Features, On-Campus Profiles, Profiles

An Eagle on Ice: Wiese Competes for Team USA as Synchronized Skater

Elyse Wiese’s days are currently jam-packed as she writes her senior thesis and conducts biochemistry research with the Dana-Farber Cancer Institute. 

But in her time in between, Wiese also competes for Team USA figure skating—following a rigorous practice routine alongside her already busy academic schedule. 

According to Wiese, the secret to her motivation is a simple love of competition. 

“For me, there’s nothing quite like competing,” Wiese, MCAS ’23, said. “There’s nothing quite like having hundreds or thousands of people watching you skate. They don’t care about anything else in the world, but they care about your performance right then.” 

Wiese began competitive synchronized skating in eighth grade while growing up in Crystal Lake, Ill. According to Wiese, her father and brothers were hockey players and her mother was a figure skater, so she grew up with skates on her feet. 

“My mom was like, ‘Okay, let’s throw skates on her,’” Wiese said. “‘She’s a little too chaotic off the ice.’”

From there, Wiese found success with her high school club, Starlights. Wiese said her team was chosen to represent Team USA during her sophomore year of high school, and then it had the opportunity to compete internationally. With that team, Wiese competed in Croatia, Sweden, Switzerland, France, and Germany. 

Arriving at Boston College, Wiese transferred to her current figure skating club, the Haydenettes. Five days a week, Wiese spends three hours on the ice with the Haydenettes at a skating rink in Norwood, Mass. At practice, the team either runs through their skating routines in gym shoes or has a weightlifting session. 

“We do a lot of mirror work,” Wiese said. “How does this arm look? How does everybody do it the same? Where do we differ in that? And that’s how we really narrow in the synchronicity of it.”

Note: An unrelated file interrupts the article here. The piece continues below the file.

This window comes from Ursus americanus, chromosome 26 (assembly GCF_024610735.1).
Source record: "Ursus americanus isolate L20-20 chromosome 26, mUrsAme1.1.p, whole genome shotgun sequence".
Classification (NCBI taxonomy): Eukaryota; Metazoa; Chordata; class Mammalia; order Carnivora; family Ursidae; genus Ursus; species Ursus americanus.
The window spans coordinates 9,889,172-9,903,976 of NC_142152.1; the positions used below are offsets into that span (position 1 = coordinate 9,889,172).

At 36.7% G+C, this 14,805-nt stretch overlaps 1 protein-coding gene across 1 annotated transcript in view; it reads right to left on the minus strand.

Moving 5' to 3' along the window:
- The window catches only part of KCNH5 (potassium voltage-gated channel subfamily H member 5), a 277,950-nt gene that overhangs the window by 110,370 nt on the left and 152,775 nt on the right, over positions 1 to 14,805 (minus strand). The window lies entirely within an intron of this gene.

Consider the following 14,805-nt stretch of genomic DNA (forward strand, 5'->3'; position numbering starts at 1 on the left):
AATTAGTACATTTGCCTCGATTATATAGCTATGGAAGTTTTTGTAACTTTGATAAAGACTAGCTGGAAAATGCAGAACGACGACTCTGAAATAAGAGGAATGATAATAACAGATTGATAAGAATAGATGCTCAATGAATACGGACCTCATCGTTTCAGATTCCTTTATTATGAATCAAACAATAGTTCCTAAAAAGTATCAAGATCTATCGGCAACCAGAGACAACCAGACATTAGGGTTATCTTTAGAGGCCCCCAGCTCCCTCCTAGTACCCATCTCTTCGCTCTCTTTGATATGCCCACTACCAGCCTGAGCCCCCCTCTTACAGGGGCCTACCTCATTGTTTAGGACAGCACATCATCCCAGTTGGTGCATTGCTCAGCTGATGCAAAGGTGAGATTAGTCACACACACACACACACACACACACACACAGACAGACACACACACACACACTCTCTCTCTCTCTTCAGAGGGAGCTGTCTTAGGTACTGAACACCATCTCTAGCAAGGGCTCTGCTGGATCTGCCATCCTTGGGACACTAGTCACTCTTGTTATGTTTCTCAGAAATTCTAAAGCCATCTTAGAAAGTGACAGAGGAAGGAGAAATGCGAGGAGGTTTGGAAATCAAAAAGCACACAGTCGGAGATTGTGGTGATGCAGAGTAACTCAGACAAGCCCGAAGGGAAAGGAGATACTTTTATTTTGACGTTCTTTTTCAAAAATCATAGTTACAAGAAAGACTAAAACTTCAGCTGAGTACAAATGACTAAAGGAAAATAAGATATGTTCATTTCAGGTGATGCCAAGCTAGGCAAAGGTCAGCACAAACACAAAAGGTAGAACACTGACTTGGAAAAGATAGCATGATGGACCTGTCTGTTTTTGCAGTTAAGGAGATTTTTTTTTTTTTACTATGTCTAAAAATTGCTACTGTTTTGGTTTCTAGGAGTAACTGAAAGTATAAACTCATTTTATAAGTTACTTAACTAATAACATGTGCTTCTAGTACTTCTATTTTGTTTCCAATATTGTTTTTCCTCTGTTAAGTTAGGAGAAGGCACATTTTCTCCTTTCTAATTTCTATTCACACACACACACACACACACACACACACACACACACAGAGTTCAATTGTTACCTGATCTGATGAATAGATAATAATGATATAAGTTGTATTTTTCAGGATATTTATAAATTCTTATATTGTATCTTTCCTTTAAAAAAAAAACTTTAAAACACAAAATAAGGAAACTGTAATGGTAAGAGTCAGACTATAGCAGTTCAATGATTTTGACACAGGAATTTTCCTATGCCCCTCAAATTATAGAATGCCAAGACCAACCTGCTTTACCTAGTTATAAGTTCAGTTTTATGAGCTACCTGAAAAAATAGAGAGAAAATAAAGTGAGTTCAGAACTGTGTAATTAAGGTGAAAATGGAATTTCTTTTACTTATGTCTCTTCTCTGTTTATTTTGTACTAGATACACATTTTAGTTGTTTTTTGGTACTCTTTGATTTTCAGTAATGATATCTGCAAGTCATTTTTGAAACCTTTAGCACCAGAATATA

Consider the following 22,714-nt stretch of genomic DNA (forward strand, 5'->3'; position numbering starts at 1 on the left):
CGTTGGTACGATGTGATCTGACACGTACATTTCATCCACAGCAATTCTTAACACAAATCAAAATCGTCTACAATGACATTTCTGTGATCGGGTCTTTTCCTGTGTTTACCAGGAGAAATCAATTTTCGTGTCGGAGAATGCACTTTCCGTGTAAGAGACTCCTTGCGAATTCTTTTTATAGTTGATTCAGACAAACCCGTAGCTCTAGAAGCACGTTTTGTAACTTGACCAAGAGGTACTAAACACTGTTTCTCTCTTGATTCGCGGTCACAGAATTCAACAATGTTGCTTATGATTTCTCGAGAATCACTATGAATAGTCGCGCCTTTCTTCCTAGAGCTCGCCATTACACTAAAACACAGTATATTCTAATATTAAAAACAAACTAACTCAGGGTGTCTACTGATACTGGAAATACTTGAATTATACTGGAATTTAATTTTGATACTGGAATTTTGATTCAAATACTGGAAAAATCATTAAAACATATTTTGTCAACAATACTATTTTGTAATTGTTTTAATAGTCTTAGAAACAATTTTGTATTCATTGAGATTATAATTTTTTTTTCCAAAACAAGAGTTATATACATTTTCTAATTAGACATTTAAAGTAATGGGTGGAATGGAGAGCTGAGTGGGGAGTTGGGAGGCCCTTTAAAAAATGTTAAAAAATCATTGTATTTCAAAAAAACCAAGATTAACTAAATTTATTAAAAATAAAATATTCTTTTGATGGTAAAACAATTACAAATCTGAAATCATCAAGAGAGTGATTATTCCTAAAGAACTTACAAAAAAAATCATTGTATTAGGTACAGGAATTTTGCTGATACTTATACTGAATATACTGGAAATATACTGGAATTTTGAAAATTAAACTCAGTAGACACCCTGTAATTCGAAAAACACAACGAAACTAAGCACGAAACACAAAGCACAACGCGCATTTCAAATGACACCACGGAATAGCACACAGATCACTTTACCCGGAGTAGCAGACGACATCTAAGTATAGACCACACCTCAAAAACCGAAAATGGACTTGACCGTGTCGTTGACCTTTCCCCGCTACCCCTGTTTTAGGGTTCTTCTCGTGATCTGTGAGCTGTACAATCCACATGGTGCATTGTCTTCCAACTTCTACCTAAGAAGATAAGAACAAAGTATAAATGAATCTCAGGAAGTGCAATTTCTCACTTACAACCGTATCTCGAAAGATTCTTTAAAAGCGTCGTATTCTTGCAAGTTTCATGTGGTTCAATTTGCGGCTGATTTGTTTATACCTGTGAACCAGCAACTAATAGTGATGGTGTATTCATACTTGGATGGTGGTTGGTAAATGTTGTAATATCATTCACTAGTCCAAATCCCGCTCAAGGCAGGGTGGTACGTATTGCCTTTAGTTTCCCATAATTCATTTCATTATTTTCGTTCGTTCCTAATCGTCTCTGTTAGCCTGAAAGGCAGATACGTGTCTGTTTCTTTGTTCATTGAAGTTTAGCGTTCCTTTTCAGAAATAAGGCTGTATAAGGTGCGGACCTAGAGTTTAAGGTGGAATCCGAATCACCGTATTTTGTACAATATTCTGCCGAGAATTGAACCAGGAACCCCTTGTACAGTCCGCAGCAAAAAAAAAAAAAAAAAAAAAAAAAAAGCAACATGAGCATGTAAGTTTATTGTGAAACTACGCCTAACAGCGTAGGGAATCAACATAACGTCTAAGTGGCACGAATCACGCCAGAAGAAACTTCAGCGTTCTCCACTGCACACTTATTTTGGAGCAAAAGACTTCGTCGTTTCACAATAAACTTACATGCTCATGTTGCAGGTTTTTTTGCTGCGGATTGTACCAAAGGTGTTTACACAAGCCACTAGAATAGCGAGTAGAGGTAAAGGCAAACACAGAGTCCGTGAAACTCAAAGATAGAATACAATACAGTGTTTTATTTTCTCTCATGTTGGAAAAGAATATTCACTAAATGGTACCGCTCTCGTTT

The 2020 competitive season took Wiese to England and France and included a first-place finish in the U.S. Synchronized Skating Championships in February—before the COVID-19 pandemic paused all her skating competitions. 

Without any specific competitions to train for, Wiese said that her team had the time to return to the fundamentals of ice skating during her sophomore year at BC. According to Wiese, these small technical details can make a huge difference in your performance.

“How do you use and manipulate your blade to get the maximum speed when you take a step or you do a push, but you also maintain a very solid, calm upper body?” Wiese said. “In that year, we all learned more about our blade and how to use it than I possibly learned in the first twelve years of skating.” 

The extra training paid off, as the Haydenettes team came back and placed first again in the 2022 U.S. Synchronized Skating Championships. 

Because the skaters spend so much time together at practice and competitions, Wiese said her team is a very close-knit group, like a family. 

“There’s not really any divisions in the team,” Wiese said. “It’s very much the mentality that we’re only stronger if we do it together. It’s not going to work well if we’re all like, well, I only like this person and I hate that person. It can’t be that way because at the end of the day, you’re 16 people on the ice, but the only way you get on the podium is if you skate like one person.”

Within the team, Wiese is a leader and strong presence, according to Laura Nicula, a teammate of Wiese and a junior at Babson College.

“I definitely say she’s a leader,” Nicula said. “She is not quiet and she’s always very much herself throughout. She doesn’t compromise herself or make herself smaller to fit inside the box of what everyone else wants her to be.”